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Home News Reports data breach: Personal details of over seven lakh users up for sale on... data breach: Personal details of over seven lakh users up for sale on Hackers forums – Here is what we know so far

According to the hacker who has posted the dump on the hackers' forum, the database contains 7,73,000 records with personal data of the users

On April 8, Sourajeet Majumdar, an independent security researcher, reported that personal data of over 7 lakh registered users of is available on the hackers’ forum for just $350. OpIndia investigated the claims, and here is what we have found so far.

According to the hacker who has posted the dump on the hackers’ forum, the database contains 7,73,000 records with personal data of the users. The hackers claimed that the breach took place around six to seven months ago.

Screenshot of post by hacker

The database contains email, dehashed password, country, phone number, date of birth, gender, address, city, state and more. The majority of the users in the list are from India, said the hacker in the post.

Screenshot of post by hacker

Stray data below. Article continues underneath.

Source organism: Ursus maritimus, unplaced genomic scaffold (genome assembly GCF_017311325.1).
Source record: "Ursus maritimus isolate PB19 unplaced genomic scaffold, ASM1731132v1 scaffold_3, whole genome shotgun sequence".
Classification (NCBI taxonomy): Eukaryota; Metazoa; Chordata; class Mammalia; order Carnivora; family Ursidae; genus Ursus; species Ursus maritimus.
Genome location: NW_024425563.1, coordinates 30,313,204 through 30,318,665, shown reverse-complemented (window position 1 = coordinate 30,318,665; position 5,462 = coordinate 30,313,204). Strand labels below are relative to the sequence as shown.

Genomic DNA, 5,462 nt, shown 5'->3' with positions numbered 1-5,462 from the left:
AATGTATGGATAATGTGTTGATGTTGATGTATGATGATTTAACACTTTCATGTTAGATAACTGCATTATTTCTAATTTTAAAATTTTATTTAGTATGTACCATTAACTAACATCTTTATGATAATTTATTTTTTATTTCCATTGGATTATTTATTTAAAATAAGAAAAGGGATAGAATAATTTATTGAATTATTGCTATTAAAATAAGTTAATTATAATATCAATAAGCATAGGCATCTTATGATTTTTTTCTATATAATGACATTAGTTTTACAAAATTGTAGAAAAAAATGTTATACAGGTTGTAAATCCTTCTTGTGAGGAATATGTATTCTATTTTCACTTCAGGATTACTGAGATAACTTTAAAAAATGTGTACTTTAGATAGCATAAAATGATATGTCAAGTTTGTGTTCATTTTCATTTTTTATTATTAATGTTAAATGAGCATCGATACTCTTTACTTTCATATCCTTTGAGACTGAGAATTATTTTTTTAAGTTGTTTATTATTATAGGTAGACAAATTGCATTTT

Majumdar contacted the hackers on Telegram

Majumdar tried to contact the hackers on the Telegram ID provided in the post. According to the chat screenshots posted by Majumdar, the hackers claimed that they have details of over 40 million users but want to sell details of only 7 lakh users at the moment. They may sell the whole dump in the future at a higher price. Allegedly, they have some plans with the data dump they have, the chat records revealed.

He further said that the hackers shared information of 40 users with him. When he tried to verify the details, he found out that the majority of them were, in fact, working, and he was able to login with the credentials. He added, “Among the credentials they shared, there were also @moneycontrolcom accounts which had their email address verified which hints that they are not dummy accounts made by the sellers (since only the owner of the email ID can verify the account).”

On further discussion with the hackers, they revealed that the database would be sold to five buyers at $350 each. If a single person wants to take control of the database, they will charge up to €650. The hackers further claimed that the vulnerability they exploited to extract the data has now been fixed.

Reverse searching numbers available in sample

Majumdar and we both tried to match the numbers available in the sample provided by the hackers. The majority of the numbers matched with the names mentioned in the sample accounts the hackers provided, making their claims authentic.

MoneyControl’s reply

Pandurang Nayak, Chief Technology Officer, Digital, Network 18, replied to the thread on April 9 and said that prima facie, the data appears to be an old set. He said, “Appreciate that this has been brought to our attention. Prima facie, this appears to be an old data set. Information pertaining to current users is absolutely safe. The organisation takes its responsibility towards information security very seriously.”